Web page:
Want an old-fashioned western told well, With Blood in Their Eyes is for you.
Ron's Staff Pick: Willie Sutton, the famous bank robber who supposedly answered the question “Why do you rob banks” with the riposte “Because that’s where the money is,” was released from prison for the final time on Christmas Eve, 1969. JR Moehringer recounts his life by imagining that Sutton is released into the custody of a reporter, who has 24 hours to find out the one remaining secret of Sutton’s crime spree. Sutton takes them on a tour of New York City, chronicling his life and career. Moehringer cleverly weaves Sutton’s memories with cutting dialogue with the reporter, and in doing so unravels the mystery of Willie Sutton.
Ron's Staff Pick: We owe Edward Curtis a debt of gratitude for leaving us a photograph record of Native Americans at the turn of the last century, as they were living out the vestige of their tribal life. Now Timothy Egan returns the favor, giving us classic Egan-esque portrait of the photographer. By telling Curtis’ story, Egan also tells us about the Native Americans he photographed, about Washington politics, culture and attitudes towards the original inhabitants of our country, and even of the early days of the founding of Seattle, Curtis’ hometown. Another stunning work by Egan.
Ron's Staff Pick: Talmadge, a middle age craggy man, lives alone, as he has since the age of ten or so, on an orchard in central Washington state in the early 1900’s. A man of few words and fewer friends, he finds himself visited by two young feral teenage girls. What unfolds is an unexpected story, frightfully inevitable, sad and beautiful and real.
This is an unusual piece of writing. The characters, perhaps responding to Talmadge’s paucity of speech, say little, yet say so much. Coplin writes rich descriptive prose like layers and layers of oil paint on canvas.
Ron's Staff Pick: Other members of our staff picked this book when it first appeared, but I didn’t read it until it came out in paperback. What a delight! Imagine 3 sisters, each 3 years apart, born to an English professor father who is a Shakespeare expert and who speaks almost entirely in the voice of Shakespearian characters. The girls have grown up in a household of books and reading, and words, especially written words, are the family currency. Now the girls are women, each long gone from home, each facing a crisis. One by one they return home, and together must forge new lives.
This is a superb piece of writing: clever, witty, funny. I dogeared more pages and underlined more sentences in this book than any I’ve read in years. And ultimately it’s a happy story – perfect for the holiday season.
Ron's Staff Pick: Budo is the imaginary friend of 8 year-old, somewhat different, Max. Max’s imagination has endowed Budo with unusual skills for an imaginary friend, and when Max goes missing, Budo must bring all those skills to bear to save him.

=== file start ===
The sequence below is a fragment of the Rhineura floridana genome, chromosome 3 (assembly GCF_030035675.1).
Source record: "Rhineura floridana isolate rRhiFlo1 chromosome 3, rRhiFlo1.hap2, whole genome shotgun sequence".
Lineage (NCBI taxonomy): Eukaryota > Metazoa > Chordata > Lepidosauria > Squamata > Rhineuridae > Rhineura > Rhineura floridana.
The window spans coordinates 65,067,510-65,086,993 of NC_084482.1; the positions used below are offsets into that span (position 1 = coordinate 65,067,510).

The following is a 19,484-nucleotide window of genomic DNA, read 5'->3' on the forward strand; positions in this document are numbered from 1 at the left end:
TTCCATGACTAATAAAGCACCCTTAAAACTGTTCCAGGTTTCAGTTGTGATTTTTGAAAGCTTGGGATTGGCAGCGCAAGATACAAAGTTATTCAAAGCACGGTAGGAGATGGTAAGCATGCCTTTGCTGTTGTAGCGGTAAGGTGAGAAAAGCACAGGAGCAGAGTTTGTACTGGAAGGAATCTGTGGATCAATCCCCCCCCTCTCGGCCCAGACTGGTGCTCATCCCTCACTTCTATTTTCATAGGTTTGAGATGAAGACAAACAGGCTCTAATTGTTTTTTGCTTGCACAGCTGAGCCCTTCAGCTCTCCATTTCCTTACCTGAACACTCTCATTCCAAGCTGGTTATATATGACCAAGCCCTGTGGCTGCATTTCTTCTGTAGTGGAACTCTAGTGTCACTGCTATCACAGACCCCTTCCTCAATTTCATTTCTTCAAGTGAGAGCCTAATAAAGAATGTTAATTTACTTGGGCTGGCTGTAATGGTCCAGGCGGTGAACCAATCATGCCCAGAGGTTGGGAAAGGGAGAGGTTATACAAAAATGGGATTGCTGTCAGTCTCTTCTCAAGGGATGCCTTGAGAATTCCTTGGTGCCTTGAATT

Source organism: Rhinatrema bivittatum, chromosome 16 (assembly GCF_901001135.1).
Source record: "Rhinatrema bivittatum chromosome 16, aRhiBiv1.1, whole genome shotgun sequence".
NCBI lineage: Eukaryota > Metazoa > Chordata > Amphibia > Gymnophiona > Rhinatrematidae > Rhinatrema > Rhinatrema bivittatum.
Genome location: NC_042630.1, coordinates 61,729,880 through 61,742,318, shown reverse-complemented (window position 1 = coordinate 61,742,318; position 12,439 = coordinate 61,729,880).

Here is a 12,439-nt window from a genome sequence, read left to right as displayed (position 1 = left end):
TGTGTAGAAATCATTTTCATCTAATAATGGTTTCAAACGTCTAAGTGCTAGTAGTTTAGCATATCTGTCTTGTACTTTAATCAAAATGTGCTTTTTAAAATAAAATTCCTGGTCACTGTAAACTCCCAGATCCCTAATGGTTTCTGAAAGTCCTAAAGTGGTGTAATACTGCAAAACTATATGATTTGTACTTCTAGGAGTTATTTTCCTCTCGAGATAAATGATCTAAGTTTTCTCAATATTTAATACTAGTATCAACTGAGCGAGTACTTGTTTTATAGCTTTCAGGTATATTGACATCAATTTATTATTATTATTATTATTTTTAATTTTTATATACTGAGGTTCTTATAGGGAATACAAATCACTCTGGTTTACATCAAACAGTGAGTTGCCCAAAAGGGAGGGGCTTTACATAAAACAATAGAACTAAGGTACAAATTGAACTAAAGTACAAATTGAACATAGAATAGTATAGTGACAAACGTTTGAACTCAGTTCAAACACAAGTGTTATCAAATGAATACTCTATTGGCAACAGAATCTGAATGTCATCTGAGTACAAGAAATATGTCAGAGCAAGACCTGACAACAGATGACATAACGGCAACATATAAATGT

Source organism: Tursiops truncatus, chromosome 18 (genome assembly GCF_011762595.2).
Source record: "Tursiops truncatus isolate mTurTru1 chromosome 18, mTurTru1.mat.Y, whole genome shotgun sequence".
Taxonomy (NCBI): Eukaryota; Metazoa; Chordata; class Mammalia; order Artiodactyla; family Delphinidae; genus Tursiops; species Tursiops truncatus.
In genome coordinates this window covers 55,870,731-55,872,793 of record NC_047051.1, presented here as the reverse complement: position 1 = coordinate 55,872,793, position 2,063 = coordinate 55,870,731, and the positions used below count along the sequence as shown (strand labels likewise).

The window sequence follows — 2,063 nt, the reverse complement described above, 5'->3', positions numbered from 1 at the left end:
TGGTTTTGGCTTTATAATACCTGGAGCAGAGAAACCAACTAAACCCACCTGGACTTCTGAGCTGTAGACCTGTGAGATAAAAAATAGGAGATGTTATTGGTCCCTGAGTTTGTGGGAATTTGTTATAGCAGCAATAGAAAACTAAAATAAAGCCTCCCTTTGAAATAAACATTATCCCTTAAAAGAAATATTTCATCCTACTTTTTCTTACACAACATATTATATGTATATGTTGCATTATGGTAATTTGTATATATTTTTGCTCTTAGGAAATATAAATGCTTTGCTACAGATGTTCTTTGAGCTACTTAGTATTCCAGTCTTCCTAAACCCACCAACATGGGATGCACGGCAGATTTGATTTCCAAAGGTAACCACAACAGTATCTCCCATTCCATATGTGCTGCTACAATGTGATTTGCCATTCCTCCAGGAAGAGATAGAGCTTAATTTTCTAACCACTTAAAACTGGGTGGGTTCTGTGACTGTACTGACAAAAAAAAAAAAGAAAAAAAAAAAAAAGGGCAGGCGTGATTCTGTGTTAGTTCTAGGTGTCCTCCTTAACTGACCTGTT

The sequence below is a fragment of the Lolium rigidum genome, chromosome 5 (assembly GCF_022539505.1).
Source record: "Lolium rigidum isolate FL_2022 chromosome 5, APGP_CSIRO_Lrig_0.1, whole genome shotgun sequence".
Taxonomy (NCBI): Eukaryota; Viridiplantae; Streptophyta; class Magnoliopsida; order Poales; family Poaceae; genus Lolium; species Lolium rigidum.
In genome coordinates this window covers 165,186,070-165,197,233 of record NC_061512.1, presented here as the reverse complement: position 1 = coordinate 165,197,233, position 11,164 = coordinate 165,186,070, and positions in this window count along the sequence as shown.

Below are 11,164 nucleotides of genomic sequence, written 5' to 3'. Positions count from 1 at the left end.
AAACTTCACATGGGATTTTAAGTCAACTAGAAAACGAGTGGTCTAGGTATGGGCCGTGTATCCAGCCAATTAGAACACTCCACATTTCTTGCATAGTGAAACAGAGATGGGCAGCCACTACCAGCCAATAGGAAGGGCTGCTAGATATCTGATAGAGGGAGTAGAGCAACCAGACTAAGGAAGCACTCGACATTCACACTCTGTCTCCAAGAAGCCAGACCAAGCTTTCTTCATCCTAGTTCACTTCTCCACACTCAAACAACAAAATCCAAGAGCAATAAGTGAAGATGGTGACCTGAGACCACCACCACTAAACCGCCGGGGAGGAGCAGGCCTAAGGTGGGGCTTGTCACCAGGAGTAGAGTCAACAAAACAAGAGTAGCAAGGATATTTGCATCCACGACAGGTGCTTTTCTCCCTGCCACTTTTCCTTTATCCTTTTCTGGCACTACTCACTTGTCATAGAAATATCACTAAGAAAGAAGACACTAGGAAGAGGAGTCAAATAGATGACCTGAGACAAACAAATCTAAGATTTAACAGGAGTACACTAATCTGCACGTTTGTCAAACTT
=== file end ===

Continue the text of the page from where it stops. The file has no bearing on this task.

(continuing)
A wonderful, insightful and uplifting tale that gives one insight into the mind of a mildly autistic boy through the eyes and ears of the companion he imagines. Well told, well imagined.
Ron's Staff Pick: A deeply compelling, moving and tragic novel of the Iraq war. Like Marlantes’ Matterhorn and Tim O’Brien’s The Things They Carried, this story captures the gut-wrenching, anxious, overwhelming experience of soldiering, and the imponderable loss, the regret, the sorrow. This book has haunted me for weeks. As I write this The Yellow Birds has been nominated as a finalist for this year’s National Book Award. I’m no judge, but this book’s writing, and the power of its words, make it my choice.
Ron's Staff Pick: Are there things money shouldn’t buy? This is the question Sandel, noted Harvard Professor, pursues in his latest book. Sandel observes that over the last 30+ years a pervasive political and economic belief in the purity of markets has led to intrusion of markets into spheres of our
lives we used to value in other ways. He argues, convincingly, that there are things that are corrupted when they are valued only as objects to be bought and sold. And he calls for a public discourse about our value systems as essential to preserving who we are.
Sandel’s writing is so clear, so straight, even this potentially “dry” subject flows off the page. In
this election season, when many will argue over the very essence of how we decide, Sandel’s latest work is ESSENTIAL reading.
Ron's Staff Pick: If you like Mark Spragg’s An Unfinished Life and Bone Fire, I need say no more than read The Bird Saviors. Ruby counts birds, cares for her daughter, ministers to Lord God her father, and seeks a “good life” for herself, all in the big spaces of a barren western sky. The Bird Saviors is a tender read, one that will haunt you for weeks, but leave you smiling.
Ron's Staff Pick: Wendy’s review nails this book perfectly. A steamy, sensuous, wonderful story of intrigue. Music and art are the color create the richness of this story. Piet Barol’s keen, almost intrusive, observation of human behavior fascinates.
Ron's Staff Pick: Short stories require exquisite economy of words, and Woodrell is the consummate practitioner. Each story finds you embedded in a unique place, faced with a horrible event among strong, passionate actors. These stories are not for the faint of heart, but reward the reader with unforgettable tales told superbly.
Ron's Staff Pick: Amy Auker has lived her life on the caliche of southwest Texas ranches. She writes an intimate memoir, filled with poetic, gorgeous descriptions of the big sky land she can’t get enough of. It’s Thoreau in the southwest, written “…while holding hands with the dirt and grass and sky and wind.”
Ron's Staff Pick: How do we mark the end of life? How do we know? Harold Bloom has collected 100 poems that are the last written, or were expected to be the last, or mark the end of a poet’s work. He’s done so because “Lastness is a part of knowing.”